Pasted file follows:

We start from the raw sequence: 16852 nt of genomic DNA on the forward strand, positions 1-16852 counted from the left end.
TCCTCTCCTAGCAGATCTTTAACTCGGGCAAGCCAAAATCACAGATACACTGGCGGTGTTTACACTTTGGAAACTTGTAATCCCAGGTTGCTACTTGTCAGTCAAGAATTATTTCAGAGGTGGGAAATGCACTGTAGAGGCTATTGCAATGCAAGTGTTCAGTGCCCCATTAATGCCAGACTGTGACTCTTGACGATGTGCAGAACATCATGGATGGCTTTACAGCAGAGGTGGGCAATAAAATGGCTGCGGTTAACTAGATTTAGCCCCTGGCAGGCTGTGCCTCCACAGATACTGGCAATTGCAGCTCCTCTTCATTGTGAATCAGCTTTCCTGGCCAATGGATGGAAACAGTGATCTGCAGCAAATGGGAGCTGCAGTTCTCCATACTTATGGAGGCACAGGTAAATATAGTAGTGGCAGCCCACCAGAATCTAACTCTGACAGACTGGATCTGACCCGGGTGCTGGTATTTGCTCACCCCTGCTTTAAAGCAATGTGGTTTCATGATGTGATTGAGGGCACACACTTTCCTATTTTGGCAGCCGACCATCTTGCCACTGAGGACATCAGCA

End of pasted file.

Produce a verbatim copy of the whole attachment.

We start from the raw sequence: 16852 nt of genomic DNA on the forward strand, positions 1-16852 counted from the left end.
TCCTCTCCTAGCAGATCTTTAACTCGGGCAAGCCAAAATCACAGATACACTGGCGGTGTTTACACTTTGGAAACTTGTAATCCCAGGTTGCTACTTGTCAGTCAAGAATTATTTCAGAGGTGGGAAATGCACTGTAGAGGCTATTGCAATGCAAGTGTTCAGTGCCCCATTAATGCCAGACTGTGACTCTTGACGATGTGCAGAACATCATGGATGGCTTTACAGCAGAGGTGGGCAATAAAATGGCTGCGGTTAACTAGATTTAGCCCCTGGCAGGCTGTGCCTCCACAGATACTGGCAATTGCAGCTCCTCTTCATTGTGAATCAGCTTTCCTGGCCAATGGATGGAAACAGTGATCTGCAGCAAATGGGAGCTGCAGTTCTCCATACTTATGGAGGCACAGGTAAATATAGTAGTGGCAGCCCACCAGAATCTAACTCTGACAGACTGGATCTGACCCGGGTGCTGGTATTTGCTCACCCCTGCTTTAAAGCAATGTGGTTTCATGATGTGATTGAGGGCACACACTTTCCTATTTTGGCAGCCGACCATCTTGCCACTGAGGACATCAGCA